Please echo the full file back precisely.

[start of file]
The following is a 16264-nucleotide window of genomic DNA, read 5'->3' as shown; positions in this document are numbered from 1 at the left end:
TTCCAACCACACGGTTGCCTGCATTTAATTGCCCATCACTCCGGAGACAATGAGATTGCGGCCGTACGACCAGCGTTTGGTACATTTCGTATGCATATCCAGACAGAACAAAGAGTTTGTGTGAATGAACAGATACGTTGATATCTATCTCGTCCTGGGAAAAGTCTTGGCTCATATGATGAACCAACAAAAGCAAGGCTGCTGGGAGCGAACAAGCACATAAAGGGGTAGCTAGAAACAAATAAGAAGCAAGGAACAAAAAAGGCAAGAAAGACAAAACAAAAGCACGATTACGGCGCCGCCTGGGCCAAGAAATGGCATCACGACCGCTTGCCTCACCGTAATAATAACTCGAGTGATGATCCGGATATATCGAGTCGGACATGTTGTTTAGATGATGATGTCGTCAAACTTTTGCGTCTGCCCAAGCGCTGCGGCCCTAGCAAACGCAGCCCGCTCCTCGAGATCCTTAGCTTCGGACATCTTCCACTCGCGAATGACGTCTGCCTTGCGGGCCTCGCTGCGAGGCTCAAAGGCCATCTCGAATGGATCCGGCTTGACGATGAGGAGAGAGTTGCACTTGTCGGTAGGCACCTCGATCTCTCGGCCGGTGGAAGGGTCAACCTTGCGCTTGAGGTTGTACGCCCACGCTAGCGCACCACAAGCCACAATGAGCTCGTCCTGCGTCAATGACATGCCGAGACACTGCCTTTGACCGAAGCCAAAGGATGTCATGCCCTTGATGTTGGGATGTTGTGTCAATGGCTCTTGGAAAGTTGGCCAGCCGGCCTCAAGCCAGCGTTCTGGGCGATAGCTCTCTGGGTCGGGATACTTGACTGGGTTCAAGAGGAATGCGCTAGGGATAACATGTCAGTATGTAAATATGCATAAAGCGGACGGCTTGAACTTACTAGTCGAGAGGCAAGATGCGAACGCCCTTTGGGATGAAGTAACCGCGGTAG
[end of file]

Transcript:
The following is a 16264-nucleotide window of genomic DNA, read 5'->3' as shown; positions in this document are numbered from 1 at the left end:
TTCCAACCACACGGTTGCCTGCATTTAATTGCCCATCACTCCGGAGACAATGAGATTGCGGCCGTACGACCAGCGTTTGGTACATTTCGTATGCATATCCAGACAGAACAAAGAGTTTGTGTGAATGAACAGATACGTTGATATCTATCTCGTCCTGGGAAAAGTCTTGGCTCATATGATGAACCAACAAAAGCAAGGCTGCTGGGAGCGAACAAGCACATAAAGGGGTAGCTAGAAACAAATAAGAAGCAAGGAACAAAAAAGGCAAGAAAGACAAAACAAAAGCACGATTACGGCGCCGCCTGGGCCAAGAAATGGCATCACGACCGCTTGCCTCACCGTAATAATAACTCGAGTGATGATCCGGATATATCGAGTCGGACATGTTGTTTAGATGATGATGTCGTCAAACTTTTGCGTCTGCCCAAGCGCTGCGGCCCTAGCAAACGCAGCCCGCTCCTCGAGATCCTTAGCTTCGGACATCTTCCACTCGCGAATGACGTCTGCCTTGCGGGCCTCGCTGCGAGGCTCAAAGGCCATCTCGAATGGATCCGGCTTGACGATGAGGAGAGAGTTGCACTTGTCGGTAGGCACCTCGATCTCTCGGCCGGTGGAAGGGTCAACCTTGCGCTTGAGGTTGTACGCCCACGCTAGCGCACCACAAGCCACAATGAGCTCGTCCTGCGTCAATGACATGCCGAGACACTGCCTTTGACCGAAGCCAAAGGATGTCATGCCCTTGATGTTGGGATGTTGTGTCAATGGCTCTTGGAAAGTTGGCCAGCCGGCCTCAAGCCAGCGTTCTGGGCGATAGCTCTCTGGGTCGGGATACTTGACTGGGTTCAAGAGGAATGCGCTAGGGATAACATGTCAGTATGTAAATATGCATAAAGCGGACGGCTTGAACTTACTAGTCGAGAGGCAAGATGCGAACGCCCTTTGGGATGAAGTAACCGCGGTAG